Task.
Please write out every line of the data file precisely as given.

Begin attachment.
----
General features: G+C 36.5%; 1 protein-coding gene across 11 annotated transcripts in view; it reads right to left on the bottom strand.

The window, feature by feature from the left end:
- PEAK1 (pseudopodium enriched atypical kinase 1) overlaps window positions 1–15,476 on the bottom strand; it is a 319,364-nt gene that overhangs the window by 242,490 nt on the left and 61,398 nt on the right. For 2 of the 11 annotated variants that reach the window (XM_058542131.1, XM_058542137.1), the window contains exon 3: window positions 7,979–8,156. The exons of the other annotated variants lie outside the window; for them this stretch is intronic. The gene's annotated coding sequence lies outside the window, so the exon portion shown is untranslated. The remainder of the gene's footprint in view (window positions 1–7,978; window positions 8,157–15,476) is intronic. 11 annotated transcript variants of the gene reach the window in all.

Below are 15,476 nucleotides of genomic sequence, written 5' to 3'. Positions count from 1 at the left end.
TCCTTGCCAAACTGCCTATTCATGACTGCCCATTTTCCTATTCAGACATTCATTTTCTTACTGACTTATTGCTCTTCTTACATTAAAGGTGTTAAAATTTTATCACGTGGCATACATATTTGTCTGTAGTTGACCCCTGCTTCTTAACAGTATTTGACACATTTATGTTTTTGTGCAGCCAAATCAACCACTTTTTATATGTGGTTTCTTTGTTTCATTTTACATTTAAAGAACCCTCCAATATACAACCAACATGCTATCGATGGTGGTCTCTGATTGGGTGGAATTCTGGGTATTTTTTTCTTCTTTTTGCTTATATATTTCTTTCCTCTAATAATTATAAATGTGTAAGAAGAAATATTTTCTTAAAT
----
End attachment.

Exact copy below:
General features: G+C 36.5%; 1 protein-coding gene across 11 annotated transcripts in view; it reads right to left on the bottom strand.

The window, feature by feature from the left end:
- PEAK1 (pseudopodium enriched atypical kinase 1) overlaps window positions 1–15,476 on the bottom strand; it is a 319,364-nt gene that overhangs the window by 242,490 nt on the left and 61,398 nt on the right. For 2 of the 11 annotated variants that reach the window (XM_058542131.1, XM_058542137.1), the window contains exon 3: window positions 7,979–8,156. The exons of the other annotated variants lie outside the window; for them this stretch is intronic. The gene's annotated coding sequence lies outside the window, so the exon portion shown is untranslated. The remainder of the gene's footprint in view (window positions 1–7,978; window positions 8,157–15,476) is intronic. 11 annotated transcript variants of the gene reach the window in all.

Below are 15,476 nucleotides of genomic sequence, written 5' to 3'. Positions count from 1 at the left end.
TCCTTGCCAAACTGCCTATTCATGACTGCCCATTTTCCTATTCAGACATTCATTTTCTTACTGACTTATTGCTCTTCTTACATTAAAGGTGTTAAAATTTTATCACGTGGCATACATATTTGTCTGTAGTTGACCCCTGCTTCTTAACAGTATTTGACACATTTATGTTTTTGTGCAGCCAAATCAACCACTTTTTATATGTGGTTTCTTTGTTTCATTTTACATTTAAAGAACCCTCCAATATACAACCAACATGCTATCGATGGTGGTCTCTGATTGGGTGGAATTCTGGGTATTTTTTTCTTCTTTTTGCTTATATATTTCTTTCCTCTAATAATTATAAATGTGTAAGAAGAAATATTTTCTTAAAT